This neat explainer finds that Sunni muslims are:
- After the death of Prophet Muhammad, the supporters of Abu Bakr, a friend of the prophet became Sunnis. They make up 80% of muslims today.
- While both follow five pillars of Islam, Sunnis rely on Prophet and his teachings (the sunna), which is why Shias accuse Sunnis of dogmatism.
- Sunnis consider Shias to have committed heresy (see below).
Shia muslims are:
- After the death of Prophet Muhammad, the supporters of Ali, Prophet’s cousin and son-in-law, became Shias (short for “shiaat Ali”, partisans of Ali).
- While both follow five pillars of Islam, Shias rely on their ayatollahs (first 12 of whom were direct descendants of Ali) as the reflection of God on Earth. (This is what Sunnis consider heresy).
- Mindful of their minority, Shias have mostly chosen to remain at peace with the Sunnis, unlike the sectarian violence that occurred among the Christians.
More than 400 years before the birth of Jesus of Nazareth, Greek playwright Euripedes wrote in his play Bellerophon, “Doth some one say that there be gods above? There are not; no, there are not. Let no fool, led by the old false fable, thus deceive you.”
Euripides was not an atheist and only used the word “fool” to provoke his audience. But, if you look at the studies conducted over the past century, you will find that those with religious beliefs will, on the whole, score lower on tests of intelligence. That is the conclusion of psychologists Miron Zuckerman and Jordan Silberman of the University of Rochester and Judith Hall of Northeastern University, who have published a meta-analysis in Personality and Social Psychology Review.
New meta-analysis checks the correlation between intelligence and faith, Ars Technica, 11 August 2013.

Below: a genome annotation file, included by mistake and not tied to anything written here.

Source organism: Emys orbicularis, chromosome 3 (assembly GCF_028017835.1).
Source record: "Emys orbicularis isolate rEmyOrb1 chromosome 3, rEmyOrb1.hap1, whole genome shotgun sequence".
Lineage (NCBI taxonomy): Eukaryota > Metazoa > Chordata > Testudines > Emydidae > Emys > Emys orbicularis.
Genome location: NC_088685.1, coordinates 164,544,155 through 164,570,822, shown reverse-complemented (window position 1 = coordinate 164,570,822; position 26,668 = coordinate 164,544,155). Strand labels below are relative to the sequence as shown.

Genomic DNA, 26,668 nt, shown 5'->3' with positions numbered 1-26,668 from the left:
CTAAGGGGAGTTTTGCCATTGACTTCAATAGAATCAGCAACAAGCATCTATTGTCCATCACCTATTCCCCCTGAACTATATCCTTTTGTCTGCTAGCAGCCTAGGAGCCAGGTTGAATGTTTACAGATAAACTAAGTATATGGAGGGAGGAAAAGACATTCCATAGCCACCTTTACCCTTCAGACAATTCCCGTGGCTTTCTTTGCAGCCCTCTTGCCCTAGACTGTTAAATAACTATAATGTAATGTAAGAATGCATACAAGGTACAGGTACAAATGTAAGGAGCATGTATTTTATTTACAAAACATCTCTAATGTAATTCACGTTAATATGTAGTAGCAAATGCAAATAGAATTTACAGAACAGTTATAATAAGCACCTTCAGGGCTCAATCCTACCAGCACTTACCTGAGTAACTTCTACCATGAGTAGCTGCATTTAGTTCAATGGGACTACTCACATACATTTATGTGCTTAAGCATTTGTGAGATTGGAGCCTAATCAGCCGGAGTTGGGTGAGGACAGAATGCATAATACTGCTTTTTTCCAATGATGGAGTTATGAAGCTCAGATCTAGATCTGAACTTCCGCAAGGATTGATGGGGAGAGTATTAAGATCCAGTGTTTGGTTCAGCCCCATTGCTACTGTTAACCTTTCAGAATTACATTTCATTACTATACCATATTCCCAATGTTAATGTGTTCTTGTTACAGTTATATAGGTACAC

This story set the news agenda that day. It received over 150,000 reads and 600 comments in just one day. It was then picked up by The Independent, Yahoo News, Huffington Post and Daily Mail.
Image credit: Sebastian Bergmann
Ever since I took the time to explore my own religious views, I’ve been rewarded with more and more questions about life. One that haunted me for quite sometime was: how to explain (concisely) the role of religion in our society?
So I tried. This is what I came up with: some people find it too hard to find meaning in life. Religion gives them one. And then they find meaning may be from scriptures, idols, stories, community or something else that being religious provides.
This is perhaps too simplistic an explanation. While I came to this conclusion on my own, I am not the first one to do so. Here’s Mihaly Csikszentmihalyi in Flow:
As people move through life, passing from the hopeful ignorance of youth into sobering adulthood, they sooner or later face an increasingly nagging question: “Is this all there is?” ……Traditionally, the problem of existence has been most directly confronted through religion, and an increasing number of the disillusioned are turning back to it, choosing either one of the standard creeds or a more esoteric Eastern variety.